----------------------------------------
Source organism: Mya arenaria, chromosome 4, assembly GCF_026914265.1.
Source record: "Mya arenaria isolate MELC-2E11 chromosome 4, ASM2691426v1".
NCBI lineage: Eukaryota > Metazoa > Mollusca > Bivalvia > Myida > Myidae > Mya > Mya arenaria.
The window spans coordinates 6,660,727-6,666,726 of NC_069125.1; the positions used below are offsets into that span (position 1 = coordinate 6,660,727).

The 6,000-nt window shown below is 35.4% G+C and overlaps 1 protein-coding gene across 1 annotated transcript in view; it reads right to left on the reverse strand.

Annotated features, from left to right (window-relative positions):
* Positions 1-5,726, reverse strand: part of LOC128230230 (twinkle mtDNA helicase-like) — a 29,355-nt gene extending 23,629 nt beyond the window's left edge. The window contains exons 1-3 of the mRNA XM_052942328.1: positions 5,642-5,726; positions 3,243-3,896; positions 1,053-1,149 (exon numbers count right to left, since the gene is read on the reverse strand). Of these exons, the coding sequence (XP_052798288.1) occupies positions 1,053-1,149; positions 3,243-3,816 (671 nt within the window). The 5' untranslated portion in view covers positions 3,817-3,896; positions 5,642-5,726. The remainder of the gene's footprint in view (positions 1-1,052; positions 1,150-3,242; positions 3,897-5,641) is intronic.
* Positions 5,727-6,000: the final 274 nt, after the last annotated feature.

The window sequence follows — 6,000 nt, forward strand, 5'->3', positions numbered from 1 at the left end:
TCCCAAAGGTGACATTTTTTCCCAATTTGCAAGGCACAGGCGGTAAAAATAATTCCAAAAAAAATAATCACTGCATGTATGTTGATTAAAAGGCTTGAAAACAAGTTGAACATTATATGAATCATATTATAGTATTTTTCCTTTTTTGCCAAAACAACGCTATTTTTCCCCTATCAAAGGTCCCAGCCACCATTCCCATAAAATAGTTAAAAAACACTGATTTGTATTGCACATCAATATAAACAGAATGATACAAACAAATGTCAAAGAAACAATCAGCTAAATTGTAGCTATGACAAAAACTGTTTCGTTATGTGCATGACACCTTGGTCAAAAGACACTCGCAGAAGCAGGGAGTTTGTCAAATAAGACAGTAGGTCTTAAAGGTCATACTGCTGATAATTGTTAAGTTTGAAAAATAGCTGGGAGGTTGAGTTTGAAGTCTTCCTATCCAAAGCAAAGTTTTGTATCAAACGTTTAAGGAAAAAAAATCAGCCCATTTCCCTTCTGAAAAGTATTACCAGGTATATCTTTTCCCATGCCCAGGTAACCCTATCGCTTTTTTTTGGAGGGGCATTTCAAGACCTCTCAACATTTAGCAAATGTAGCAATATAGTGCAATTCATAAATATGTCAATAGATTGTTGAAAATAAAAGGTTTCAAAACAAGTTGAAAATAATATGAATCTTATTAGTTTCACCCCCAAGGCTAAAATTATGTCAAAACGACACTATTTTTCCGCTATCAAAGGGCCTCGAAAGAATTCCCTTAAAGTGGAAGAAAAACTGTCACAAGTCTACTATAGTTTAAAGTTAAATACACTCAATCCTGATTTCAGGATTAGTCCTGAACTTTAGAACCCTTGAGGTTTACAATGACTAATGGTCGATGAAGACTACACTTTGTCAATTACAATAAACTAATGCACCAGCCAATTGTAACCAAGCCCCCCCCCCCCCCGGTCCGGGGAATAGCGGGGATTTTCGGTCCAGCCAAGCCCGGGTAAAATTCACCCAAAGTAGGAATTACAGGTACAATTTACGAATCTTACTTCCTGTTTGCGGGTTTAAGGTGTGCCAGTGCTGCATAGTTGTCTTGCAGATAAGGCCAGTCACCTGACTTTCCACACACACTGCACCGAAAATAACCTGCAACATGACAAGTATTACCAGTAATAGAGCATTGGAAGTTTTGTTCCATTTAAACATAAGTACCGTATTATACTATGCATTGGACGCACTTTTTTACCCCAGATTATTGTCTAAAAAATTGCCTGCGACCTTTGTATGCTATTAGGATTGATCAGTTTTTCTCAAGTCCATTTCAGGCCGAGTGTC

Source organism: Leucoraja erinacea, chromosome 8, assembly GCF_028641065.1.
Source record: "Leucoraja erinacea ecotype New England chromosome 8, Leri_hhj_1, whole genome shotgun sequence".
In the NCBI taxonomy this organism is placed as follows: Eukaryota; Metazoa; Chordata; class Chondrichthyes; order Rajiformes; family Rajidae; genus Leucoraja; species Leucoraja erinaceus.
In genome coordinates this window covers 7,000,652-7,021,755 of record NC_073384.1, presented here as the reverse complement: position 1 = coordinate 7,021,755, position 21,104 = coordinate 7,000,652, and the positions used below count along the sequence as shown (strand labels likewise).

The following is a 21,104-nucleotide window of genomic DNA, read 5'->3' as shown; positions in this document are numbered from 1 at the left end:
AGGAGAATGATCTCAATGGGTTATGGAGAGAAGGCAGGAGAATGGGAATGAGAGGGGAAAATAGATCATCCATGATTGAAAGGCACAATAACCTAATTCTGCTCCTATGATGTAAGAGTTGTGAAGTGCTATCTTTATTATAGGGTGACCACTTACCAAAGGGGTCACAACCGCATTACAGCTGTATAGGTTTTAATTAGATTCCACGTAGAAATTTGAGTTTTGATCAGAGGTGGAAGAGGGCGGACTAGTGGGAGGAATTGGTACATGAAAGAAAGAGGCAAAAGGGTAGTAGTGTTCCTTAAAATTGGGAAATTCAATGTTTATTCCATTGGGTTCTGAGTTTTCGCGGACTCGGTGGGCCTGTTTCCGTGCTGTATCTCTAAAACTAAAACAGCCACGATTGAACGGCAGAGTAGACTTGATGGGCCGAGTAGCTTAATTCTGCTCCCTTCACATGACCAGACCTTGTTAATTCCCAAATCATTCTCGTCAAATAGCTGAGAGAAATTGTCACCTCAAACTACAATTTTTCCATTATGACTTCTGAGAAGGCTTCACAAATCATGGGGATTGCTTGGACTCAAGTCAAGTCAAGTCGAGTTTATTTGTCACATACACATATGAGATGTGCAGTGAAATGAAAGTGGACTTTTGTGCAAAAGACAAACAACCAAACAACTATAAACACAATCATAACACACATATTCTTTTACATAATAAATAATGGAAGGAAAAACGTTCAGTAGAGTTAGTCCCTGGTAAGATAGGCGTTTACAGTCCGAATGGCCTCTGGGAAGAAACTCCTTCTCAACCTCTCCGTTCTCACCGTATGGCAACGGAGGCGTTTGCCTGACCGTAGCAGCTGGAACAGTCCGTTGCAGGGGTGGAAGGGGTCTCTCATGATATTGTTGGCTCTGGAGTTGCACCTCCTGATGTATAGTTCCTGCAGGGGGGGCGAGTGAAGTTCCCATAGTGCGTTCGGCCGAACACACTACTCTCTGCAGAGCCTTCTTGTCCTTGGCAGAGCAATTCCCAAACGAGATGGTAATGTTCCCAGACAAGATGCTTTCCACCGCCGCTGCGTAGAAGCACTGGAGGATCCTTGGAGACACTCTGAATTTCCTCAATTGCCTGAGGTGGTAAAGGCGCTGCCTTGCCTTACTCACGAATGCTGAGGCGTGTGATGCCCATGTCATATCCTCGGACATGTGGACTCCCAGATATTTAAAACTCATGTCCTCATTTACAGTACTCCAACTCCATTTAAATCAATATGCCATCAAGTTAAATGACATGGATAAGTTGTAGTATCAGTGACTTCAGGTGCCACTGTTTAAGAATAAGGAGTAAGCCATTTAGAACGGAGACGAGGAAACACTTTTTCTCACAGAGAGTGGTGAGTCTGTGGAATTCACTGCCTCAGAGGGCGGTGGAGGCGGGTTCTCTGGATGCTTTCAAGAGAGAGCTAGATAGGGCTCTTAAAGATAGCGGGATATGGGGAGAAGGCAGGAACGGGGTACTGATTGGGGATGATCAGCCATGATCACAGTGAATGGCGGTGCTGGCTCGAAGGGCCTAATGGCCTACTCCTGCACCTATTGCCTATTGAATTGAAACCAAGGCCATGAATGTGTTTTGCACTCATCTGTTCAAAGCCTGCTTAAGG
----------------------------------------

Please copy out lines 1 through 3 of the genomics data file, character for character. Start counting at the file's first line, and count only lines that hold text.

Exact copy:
Source organism: Mya arenaria, chromosome 4, assembly GCF_026914265.1.
Source record: "Mya arenaria isolate MELC-2E11 chromosome 4, ASM2691426v1".
NCBI lineage: Eukaryota > Metazoa > Mollusca > Bivalvia > Myida > Myidae > Mya > Mya arenaria.